A silent auction should be attractive – from the setting, to the décor, and especially to the items up for bid. Making an attractive package and ensuring that everyone understands the bidding process can go a long way toward making the event a success.
Once all the donations for the auctions have been gathered, it is time to assemble them into attractive packages. Small, seemingly “boring” auction items can be made quite appealing by “bundling” them together. Add a restaurant gift card, free gas card, and movie tickets, and suddenly it’s a great night on the town. Books about animals, a pair of binoculars, and tickets to the zoo become an exciting “safari” package. Make sure to discard any dirty or obviously broken or used items (except for antiques). If appropriate, package bundled items in inexpensive yet attractive baskets.
While it is important to have auction items at a variety of price points, the bulk of them should be at a range that most people are comfortable bidding with. The winning bid for a desirable item that retails for $100 or $200 might be 80-90% of the item’s original value, which represents a discount for the winning bidder, and a great fundraising for the non-profit. The winning bid of an even more desirable item that retails for $400 – $600 might only represent 40-60%, however, just because fewer people are able to hand over that much money on a whim.
In other words, it is usually easier to make more money by splitting a big auction item up (if possible), than by over bundling smaller items. There’s a reason why things are called “dream” vacations, for instance – because most people cannot afford to make them into a reality.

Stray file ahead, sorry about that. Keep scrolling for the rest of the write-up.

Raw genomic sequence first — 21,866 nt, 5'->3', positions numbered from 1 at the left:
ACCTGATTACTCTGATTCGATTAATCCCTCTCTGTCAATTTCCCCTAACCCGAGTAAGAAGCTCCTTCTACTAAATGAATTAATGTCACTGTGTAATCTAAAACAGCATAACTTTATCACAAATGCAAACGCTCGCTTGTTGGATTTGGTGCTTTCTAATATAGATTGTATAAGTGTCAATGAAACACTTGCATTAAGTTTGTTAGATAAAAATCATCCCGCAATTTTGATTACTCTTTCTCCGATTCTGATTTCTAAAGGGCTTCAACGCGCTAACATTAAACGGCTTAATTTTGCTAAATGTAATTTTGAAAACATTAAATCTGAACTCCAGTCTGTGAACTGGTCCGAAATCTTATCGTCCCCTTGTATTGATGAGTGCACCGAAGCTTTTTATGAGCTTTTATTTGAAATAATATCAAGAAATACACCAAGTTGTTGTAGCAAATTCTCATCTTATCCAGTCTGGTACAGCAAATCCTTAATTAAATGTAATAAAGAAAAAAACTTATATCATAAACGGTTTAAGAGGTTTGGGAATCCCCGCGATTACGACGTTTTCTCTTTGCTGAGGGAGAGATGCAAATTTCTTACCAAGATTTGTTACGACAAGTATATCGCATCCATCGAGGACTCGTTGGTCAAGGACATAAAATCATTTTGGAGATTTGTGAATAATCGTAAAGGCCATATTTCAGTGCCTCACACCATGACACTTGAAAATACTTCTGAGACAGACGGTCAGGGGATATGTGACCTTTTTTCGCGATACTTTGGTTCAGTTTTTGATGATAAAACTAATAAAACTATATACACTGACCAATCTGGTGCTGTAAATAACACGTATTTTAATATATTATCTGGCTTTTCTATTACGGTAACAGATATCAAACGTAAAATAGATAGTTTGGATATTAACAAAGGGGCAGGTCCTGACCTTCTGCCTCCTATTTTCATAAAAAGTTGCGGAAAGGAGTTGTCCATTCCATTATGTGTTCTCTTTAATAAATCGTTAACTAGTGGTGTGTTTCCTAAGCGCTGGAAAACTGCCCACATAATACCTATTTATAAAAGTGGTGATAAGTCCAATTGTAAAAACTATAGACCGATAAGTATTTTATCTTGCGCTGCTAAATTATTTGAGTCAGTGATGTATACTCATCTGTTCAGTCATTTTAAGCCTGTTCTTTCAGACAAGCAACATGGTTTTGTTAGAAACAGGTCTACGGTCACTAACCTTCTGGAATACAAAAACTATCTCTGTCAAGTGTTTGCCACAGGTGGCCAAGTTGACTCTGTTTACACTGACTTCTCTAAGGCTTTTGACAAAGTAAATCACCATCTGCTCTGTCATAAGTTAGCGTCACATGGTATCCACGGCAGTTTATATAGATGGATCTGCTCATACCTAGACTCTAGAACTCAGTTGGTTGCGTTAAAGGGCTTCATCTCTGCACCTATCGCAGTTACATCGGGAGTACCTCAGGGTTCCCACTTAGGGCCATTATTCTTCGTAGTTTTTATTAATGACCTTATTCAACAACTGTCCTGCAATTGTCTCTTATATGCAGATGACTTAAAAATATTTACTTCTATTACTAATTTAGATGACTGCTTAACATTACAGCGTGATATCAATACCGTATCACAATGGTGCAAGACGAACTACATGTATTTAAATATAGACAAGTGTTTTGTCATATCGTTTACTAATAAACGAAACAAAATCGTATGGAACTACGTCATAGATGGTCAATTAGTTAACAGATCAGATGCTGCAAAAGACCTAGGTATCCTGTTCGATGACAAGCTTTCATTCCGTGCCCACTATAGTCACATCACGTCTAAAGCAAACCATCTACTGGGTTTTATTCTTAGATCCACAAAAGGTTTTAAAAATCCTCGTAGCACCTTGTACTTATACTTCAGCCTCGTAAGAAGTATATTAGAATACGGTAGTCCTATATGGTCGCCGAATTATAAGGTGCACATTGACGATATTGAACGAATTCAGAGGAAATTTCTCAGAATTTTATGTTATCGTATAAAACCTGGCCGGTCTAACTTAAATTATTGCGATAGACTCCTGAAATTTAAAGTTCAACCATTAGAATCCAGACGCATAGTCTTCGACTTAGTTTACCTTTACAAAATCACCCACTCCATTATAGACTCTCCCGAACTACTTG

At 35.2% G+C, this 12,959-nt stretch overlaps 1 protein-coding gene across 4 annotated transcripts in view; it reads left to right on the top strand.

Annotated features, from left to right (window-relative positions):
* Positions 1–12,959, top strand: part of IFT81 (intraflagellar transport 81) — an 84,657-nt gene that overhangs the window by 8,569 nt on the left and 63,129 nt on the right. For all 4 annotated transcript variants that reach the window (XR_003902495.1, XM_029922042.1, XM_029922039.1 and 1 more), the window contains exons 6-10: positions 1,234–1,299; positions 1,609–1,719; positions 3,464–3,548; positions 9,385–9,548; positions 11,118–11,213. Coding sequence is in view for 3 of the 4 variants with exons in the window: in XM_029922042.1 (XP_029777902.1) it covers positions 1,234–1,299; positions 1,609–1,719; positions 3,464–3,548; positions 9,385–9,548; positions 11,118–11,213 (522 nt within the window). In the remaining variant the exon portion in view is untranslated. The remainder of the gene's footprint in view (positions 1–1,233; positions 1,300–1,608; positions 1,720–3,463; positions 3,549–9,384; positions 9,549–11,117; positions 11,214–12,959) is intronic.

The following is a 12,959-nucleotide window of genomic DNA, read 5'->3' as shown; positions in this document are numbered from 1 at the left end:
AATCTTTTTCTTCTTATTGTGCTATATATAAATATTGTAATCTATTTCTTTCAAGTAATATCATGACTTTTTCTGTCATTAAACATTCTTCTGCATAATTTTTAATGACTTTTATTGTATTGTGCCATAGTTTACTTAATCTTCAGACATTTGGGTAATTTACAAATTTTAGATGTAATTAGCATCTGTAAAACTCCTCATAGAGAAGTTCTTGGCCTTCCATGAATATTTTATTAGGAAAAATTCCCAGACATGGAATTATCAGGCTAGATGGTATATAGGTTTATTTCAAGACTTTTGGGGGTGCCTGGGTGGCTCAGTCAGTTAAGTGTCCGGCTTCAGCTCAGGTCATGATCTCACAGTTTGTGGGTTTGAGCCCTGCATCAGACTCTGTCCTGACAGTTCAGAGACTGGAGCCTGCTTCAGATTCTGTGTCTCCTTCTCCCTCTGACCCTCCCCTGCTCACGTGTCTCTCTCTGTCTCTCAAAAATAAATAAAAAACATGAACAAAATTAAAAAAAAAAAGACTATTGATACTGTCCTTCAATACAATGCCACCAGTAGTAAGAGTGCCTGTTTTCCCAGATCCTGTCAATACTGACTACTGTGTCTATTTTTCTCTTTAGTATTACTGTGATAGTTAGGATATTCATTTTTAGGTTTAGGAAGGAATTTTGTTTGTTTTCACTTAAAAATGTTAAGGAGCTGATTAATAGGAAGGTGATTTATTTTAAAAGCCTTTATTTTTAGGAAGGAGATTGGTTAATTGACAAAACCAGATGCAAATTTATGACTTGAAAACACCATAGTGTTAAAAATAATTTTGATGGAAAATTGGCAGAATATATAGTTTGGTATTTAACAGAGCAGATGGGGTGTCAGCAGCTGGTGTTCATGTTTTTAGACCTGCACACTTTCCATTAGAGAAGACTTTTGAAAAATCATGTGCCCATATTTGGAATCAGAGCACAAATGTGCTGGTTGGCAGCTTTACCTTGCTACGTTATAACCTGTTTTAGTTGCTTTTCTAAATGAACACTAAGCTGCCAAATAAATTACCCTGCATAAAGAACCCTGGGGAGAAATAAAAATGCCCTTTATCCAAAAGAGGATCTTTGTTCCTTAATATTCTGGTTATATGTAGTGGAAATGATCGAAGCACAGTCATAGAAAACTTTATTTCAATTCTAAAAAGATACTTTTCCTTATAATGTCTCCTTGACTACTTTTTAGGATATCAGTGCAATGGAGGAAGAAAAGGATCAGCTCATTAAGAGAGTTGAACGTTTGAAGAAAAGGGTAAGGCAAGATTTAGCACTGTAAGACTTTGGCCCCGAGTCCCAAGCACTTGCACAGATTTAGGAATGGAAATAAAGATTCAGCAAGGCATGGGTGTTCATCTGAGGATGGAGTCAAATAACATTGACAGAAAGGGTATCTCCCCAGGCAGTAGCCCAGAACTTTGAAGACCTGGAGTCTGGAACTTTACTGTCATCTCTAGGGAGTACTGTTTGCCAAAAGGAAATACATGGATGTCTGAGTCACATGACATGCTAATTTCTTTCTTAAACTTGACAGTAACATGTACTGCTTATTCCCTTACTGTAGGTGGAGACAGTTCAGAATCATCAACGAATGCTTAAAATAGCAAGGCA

What value ranges are the best? The amount most people are going to be willing to bid on depends greatly on the auction’s audience – some might be overwhelmed by $50, others wouldn’t think twice about handing over a $1,000 check — so a certain amount of trial and error might be involved.
Creating Bid Sheets
Each item/package to be auctioned needs its own bid sheet. (Having blank bid sheets in hand is a good idea, too.) The top of the sheet should include a description/inventory of the item, as well as the market value.
Next should come information about the minimum starting bid (which should be between 1/20th and 1/100th of the retail amount, which could be anywhere between $0.05 and $100 or more, depending on the item), and minimum bid jump. Items worth $20 or more should have minimum bidding increments of a dollar or more. Cheaper items might have bidding increments in .05, .10 or, .25 cent increments. Avoid upping by pennies.
The rest of the bid sheet should have spaces for people to put their names, possibly phone numbers, and bidding amount. Attach a pen (not pencil!) to each bid sheet.
Clearly post bidding procedures in strategic places along the auction room (such as at the end of each table, or on the walls). For instance, people must pay for their item at the end of the auction – or the prize goes to the next person on the list.